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A Shared Purpose: Portland Japanese Garden & Japan Institute’s Partnership with the Nobel Peace Center

Portland Japanese Garden & Japan Institute CEO Steve Bloom with Nobel Peace Center Executive Director Kjersti Fløgstad during her visit to Portland in 2023. Photo by Jonathan Ley.

Since the establishment of its sibling organization Japan Institute in 2022, Portland Japanese Garden has seen its relationship with many vitally important international organizations blossom. Among these is a globally recognized leader in peacemaking: the Nobel Peace Center. Headquartered in Oslo, Norway, the institution presents Nobel Peace Prize laureates, their ideas, works, inspiration, and devotion. Now, over the past few years, the relationship between Portland Japanese Garden and the Nobel Peace Center has strengthened into a friendship: Nobel’s Executive Director Kjersti Fløgstad has been a keynote speaker at Japan Institute’s London Peace Symposium in 2022 and Portland Japanese Garden’s 60th Anniversary Gala in 2023 and Nobel partnered most recently with Japan Institute for its 2023 peace programming in South Africa.

This international partnership is a new and exciting chapter for Portland Japanese Garden, which has been fortunate to have friends abroad since its founding in 1963. The nonprofit was founded through the actions of local residents—members of Japanese and Japanese American cultural organizations, governmental officials, and civic leaders alike rallied together to transform the site of an old, abandoned zoo into the world-class public garden it is today. Joining these local efforts was a groundswell of support from overseas in Japan. Leaders in Sapporo, Kanazawa, Tokyo, and more were instrumental in offering support. Today, a walk through the Garden sees generosity from abroad manifested through several physical elements, such as the Sapporo Pagoda Lantern.

A stone lantern stylized as a pagoda tower.
The Sapporo Pagoda Lantern as seen in spring. Photo by Roman Johnston.

Founded in the spirit of cultural diplomacy, Portland Japanese Garden’s effectiveness in removing barriers to Japanese culture helped improve the experience of those of Japanese ancestry. This success has gained notice overseas, both in Japan and beyond. One example would be that of the Royal Botanic Gardens, Kew in London. The renowned British institution’s leader, Richard Deverell, noted that Portland Japanese Garden has helped him reconsider how gardens can foster peace. “I confess, when this notion was first raised, I hadn’t really thought at all about the links between gardens and horticulture and peace,” Deverell shared at Japan Institute’s London Peace Symposium in 2022. “But, my conversation with [Portland Japanese Garden and Japan Institute CEO Steve Bloom] seeded that thought and I started to reflect upon these themes.”

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Portland Japanese Garden’s story and status as a successful case study of establishing peace through nature eventually caught the eye of the Nobel Peace Center. The Peace Center’s director, Kjersti Fløgstad, noted how impressed she and her colleagues are with the Garden.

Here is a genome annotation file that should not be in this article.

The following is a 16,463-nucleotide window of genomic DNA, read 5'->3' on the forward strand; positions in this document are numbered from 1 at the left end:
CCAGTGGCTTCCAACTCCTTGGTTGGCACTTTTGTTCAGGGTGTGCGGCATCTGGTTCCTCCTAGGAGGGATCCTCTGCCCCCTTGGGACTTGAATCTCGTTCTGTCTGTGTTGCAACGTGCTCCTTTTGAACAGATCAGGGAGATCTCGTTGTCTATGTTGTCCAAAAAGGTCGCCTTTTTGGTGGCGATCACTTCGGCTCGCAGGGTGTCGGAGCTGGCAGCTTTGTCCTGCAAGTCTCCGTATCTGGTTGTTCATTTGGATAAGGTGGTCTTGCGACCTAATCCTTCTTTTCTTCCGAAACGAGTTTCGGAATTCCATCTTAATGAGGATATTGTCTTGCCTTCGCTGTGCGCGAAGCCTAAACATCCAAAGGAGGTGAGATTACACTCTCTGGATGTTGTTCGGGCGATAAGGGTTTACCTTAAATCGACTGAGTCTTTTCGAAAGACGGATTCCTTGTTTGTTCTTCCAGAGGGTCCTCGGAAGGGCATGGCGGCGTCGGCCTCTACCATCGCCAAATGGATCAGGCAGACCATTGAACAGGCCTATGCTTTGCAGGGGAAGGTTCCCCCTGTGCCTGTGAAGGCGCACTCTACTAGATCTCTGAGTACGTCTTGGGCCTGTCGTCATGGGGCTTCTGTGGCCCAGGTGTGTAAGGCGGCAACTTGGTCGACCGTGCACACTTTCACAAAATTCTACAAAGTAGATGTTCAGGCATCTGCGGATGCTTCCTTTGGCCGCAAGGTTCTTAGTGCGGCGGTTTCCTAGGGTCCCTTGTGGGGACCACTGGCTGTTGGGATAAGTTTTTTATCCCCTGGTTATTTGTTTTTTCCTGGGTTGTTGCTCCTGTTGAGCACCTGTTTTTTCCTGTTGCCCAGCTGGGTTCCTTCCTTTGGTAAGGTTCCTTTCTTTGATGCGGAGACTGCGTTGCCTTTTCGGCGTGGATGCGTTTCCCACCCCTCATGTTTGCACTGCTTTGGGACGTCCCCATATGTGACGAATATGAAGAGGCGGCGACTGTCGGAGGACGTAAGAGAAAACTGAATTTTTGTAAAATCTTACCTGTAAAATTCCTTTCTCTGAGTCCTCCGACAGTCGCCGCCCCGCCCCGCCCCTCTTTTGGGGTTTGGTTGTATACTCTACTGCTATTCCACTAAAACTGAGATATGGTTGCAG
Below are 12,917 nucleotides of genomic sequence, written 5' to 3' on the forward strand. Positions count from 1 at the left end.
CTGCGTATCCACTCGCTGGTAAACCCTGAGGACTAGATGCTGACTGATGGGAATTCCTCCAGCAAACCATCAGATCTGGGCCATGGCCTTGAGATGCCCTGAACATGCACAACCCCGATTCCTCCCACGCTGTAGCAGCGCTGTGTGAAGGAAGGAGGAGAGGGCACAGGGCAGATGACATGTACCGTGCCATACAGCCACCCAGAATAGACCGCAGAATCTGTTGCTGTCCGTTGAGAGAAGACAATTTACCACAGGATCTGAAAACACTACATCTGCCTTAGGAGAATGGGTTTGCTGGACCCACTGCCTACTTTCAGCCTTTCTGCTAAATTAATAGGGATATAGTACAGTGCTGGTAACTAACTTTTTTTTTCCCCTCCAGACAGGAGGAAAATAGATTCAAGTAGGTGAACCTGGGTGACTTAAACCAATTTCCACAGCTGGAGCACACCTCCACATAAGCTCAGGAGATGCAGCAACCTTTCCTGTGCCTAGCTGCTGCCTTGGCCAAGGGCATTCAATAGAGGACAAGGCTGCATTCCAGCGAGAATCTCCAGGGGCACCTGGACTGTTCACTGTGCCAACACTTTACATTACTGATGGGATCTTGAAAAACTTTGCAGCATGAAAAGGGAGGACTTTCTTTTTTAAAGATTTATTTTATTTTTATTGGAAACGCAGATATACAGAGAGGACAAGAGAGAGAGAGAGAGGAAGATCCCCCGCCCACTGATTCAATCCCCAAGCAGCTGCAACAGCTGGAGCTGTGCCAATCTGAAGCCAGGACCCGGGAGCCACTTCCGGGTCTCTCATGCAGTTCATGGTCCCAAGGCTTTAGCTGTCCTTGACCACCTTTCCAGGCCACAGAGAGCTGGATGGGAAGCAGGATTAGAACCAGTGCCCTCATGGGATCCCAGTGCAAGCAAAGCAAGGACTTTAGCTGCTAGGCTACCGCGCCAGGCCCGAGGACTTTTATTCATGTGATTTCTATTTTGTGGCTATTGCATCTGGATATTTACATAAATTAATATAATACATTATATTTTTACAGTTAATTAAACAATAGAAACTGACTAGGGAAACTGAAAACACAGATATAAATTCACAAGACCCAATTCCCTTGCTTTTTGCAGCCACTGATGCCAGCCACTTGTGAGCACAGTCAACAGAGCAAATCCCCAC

Nobel Peace Center Executive Director Kjersti Fløgstad delivering her keynote address at Portland Japanese Garden’s 60th Anniversary Gala in Portland. Photo by Jonathan Ley.

“The Nobel Peace Center and Portland Japanese Garden share a passion for promoting active citizenship, meaningful dialogue, and encouraging ‘ordinary people to do extraordinary things,’” Fløgstad has noted. “This is a significant reason why at the Nobel Peace Center, we are proud to collaborate with Portland Japanese Garden and its global cultural initiative, Japan Institute. My colleagues and I have taken note of how through their garden, the organization has transformed the perception of Japan in Portland and has fostered the goodwill its early founders sought.”

“Moreover, the organization has proven that by providing an authentic depiction of another nation’s arts, customs, values, beliefs, and practices, cultural organizations have the power to motivate people to engage with ideas that may otherwise feel foreign and alienating. This exposure encourages visitors to consider the impact they can make in the context of a broader global community and discover the connections they may have to people thousands of miles away.”

Partnerships with renowned international organizations is a development that has accelerated since the hiring of CEO Steve Bloom in 2005. Among the many initiatives Bloom introduced to the organization was a deeper and more intentional approach to fostering international bonds with likeminded individuals and organizations. A notable example of this was the establishment of the International Advisory Board, a group of world thought leaders who help the Garden by sharing its mission of inspiring harmony and peace to a global audience, by making connections with other leaders in Japan and around the world, and offering guidance so the organization can maintain and strengthen its renowned authenticity.